Site of Fort Orange and the original Dutch burying place.
A map of this vicinity drawn up in the early 1800s includes the outline of this first Albany cemetery and notes the location of a “Van Schaick's Tomb.” There is no further information on whose tomb this was, but it may have been built by Goosen Gerritse, the first of the Van Schaick to settle at Fort Orange.
Graves would have been marked with either simple wood slabs or bits of common field stone. At most, the stones would have been crudely carved with a name and a date of death. That is, if the graves were marked at all. Burying the dead was a necessity, lavish memorials were not a priority.
No traces of this burial ground remain. The site is just east of the Albany Bus Terminal and covered by the downtown Holiday Inn Express.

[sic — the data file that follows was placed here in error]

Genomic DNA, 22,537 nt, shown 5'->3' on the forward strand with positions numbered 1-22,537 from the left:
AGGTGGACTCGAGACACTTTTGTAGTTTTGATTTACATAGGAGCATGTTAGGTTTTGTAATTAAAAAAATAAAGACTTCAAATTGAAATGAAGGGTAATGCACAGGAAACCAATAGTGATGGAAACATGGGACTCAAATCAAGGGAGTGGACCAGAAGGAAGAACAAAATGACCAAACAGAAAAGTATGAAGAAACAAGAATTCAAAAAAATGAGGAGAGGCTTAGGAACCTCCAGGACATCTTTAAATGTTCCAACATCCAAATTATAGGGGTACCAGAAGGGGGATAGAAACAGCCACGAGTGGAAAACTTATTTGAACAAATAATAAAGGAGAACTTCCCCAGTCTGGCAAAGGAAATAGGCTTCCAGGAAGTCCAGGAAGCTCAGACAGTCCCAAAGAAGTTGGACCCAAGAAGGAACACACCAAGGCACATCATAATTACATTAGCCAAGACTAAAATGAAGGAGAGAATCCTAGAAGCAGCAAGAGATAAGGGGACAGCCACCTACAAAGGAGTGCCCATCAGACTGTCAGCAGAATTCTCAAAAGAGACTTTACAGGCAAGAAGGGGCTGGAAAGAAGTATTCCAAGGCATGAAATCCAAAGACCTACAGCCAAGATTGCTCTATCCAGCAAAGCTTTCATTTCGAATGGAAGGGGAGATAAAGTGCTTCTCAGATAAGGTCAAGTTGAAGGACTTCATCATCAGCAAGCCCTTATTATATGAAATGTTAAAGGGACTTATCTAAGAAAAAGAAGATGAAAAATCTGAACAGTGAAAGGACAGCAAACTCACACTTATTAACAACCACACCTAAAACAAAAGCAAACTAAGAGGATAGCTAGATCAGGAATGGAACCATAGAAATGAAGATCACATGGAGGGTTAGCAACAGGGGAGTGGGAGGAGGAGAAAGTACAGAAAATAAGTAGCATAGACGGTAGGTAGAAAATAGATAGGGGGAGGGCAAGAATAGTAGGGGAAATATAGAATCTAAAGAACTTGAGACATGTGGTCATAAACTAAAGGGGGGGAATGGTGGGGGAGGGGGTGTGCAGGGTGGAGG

When a permanent Dutch Reformed church was built in 1656 (and rebuilt in 1715) at what is now the intersection of State Street and Broadway, it had a burial ground adjacent to it. An 1886 plaque on the Old Post Office on the east side of Broadway recalls the location of the church and the “Burial Ground around it.” This churchyard would have received burials from the time the church was built until it quickly reached capacity. The church itself contained a vault in which a number of families chose to interred their dead. A list covering burials from 1722 to 1757 lists over thirty individuals who were laid to rest within this church.